Activation of heat shock factor 1 by hyperosmotic or hypo-osmotic stress is drastically attenuated in normal during senescence

Jiebo Lu, Jeong Hyeon Park, Alice Yee Chang Liu, Kuang Yu Chen*

*Corresponding author for this work

Research output: Contribution to journalArticlepeer-review

20 Citations (Scopus)


We have previously reported that osmotic stress prominently induces the DNA binding activity of the heat shock transcription factor 1 (HSF1). In the present study, we examined the effects of medium osmolarity on both the activation of HSF1 and the programmed cell death in normal human fibroblasts during cellular senescence. The activation of HSF1 occurred rapidly in presenescent (early passage) IMR-90 cells when exposed to either hypo-osmotic or hyperosmotic stress. In contrast, the activation of HSF1 was significantly attenuated in senescent cells. Western blot analysis indicated that equal amounts of HSF1 were present as monomers in the cytoplasm of both presenescent and senescent cells in normal growth medium. Under either hypo- osmotic or hyperosmotic stress, trimerization and nuclear localization of HSF1 occurred in presenescent cells but not in senescent cells. More than 80% of HSF1 in senescent cells remained as monomers in the cytoplasm under osmotic stress, suggesting a defect in the signal transduction pathways that lead to HSF1 trimerization or a dysfunction in the HSF1 protein itself. Possible involvement of mitogen-activated protein kinase (MAPK) signal transduction pathways in the activation HSF1 was investigated by monitoring the activation of the three MAPKs, ERK1/2, JNK1/2, and p38, in cells exposed to hypo-osmotic or hyperosmotic stress. All three MAPKs were activated by hyperosmotic stress but not hypo-osmotic stress, suggesting that the MAPK signal transduction pathways may not be directly linked to the osmotic stress-induced activation of HSF1. In contrast to the rapid heat shock transcription factor (HSF) activation, apoptosis occurred only after long- term exposure to hypoosmotic or hyperosmotic stress. Despite the prominent induction of HSF1 activation, the presenescent cells were more sensitive than the senescent cells to the osmotic stress-induced apoptosis. (C) 2000 Wiley- Liss, Inc.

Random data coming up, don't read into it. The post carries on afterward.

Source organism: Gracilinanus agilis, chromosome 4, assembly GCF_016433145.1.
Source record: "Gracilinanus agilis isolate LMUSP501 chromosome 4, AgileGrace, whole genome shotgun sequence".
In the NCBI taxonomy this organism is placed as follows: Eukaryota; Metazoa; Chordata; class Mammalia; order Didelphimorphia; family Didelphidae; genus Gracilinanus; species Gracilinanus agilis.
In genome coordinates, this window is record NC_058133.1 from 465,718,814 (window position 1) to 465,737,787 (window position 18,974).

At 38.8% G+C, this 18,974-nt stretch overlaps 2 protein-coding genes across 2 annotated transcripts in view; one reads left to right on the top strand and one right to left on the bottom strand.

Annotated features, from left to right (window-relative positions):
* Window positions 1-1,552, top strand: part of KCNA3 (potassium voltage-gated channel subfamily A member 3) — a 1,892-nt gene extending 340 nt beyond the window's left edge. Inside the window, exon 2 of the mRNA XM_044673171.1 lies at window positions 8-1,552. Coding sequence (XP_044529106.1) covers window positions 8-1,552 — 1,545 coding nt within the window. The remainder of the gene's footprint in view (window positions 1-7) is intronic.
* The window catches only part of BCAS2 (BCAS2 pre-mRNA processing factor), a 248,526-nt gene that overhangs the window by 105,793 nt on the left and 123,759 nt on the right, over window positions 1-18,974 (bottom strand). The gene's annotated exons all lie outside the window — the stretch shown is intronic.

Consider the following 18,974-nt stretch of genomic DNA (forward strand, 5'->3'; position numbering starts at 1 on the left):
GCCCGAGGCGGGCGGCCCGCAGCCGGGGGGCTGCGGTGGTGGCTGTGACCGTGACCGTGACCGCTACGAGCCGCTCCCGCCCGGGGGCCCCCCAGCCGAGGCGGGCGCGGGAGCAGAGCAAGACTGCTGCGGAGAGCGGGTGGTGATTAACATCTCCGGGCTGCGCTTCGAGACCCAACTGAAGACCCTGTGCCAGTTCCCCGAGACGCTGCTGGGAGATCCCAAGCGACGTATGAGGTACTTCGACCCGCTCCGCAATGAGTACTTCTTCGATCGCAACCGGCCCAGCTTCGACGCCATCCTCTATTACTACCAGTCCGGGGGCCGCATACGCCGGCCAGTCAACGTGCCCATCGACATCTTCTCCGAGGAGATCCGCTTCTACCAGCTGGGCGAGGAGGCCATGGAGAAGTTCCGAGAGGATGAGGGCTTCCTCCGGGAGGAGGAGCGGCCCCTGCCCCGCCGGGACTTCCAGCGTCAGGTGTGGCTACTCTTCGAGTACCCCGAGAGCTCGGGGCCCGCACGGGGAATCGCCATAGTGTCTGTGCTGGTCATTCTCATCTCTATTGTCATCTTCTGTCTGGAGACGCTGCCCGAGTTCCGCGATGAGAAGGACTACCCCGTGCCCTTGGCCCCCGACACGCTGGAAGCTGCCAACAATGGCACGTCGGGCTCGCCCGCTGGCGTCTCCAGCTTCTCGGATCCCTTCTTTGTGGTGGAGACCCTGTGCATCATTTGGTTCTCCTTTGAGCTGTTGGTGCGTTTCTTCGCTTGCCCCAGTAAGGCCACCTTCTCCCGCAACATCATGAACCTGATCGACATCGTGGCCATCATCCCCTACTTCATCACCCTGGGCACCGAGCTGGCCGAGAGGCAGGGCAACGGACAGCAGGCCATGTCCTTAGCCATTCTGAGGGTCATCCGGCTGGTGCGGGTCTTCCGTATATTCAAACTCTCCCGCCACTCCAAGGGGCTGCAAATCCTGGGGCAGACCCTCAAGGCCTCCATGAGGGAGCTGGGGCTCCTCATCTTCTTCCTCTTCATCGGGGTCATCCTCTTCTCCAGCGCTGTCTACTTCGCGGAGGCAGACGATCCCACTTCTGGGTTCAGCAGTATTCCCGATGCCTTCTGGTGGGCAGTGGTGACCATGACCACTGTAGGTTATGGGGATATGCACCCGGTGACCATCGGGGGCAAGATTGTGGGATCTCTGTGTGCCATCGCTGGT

Original languageEnglish
Pages (from-to)183-190
Number of pages8
JournalJournal of Cellular Physiology
Issue number2
Publication statusPublished - 2000
Externally publishedYes

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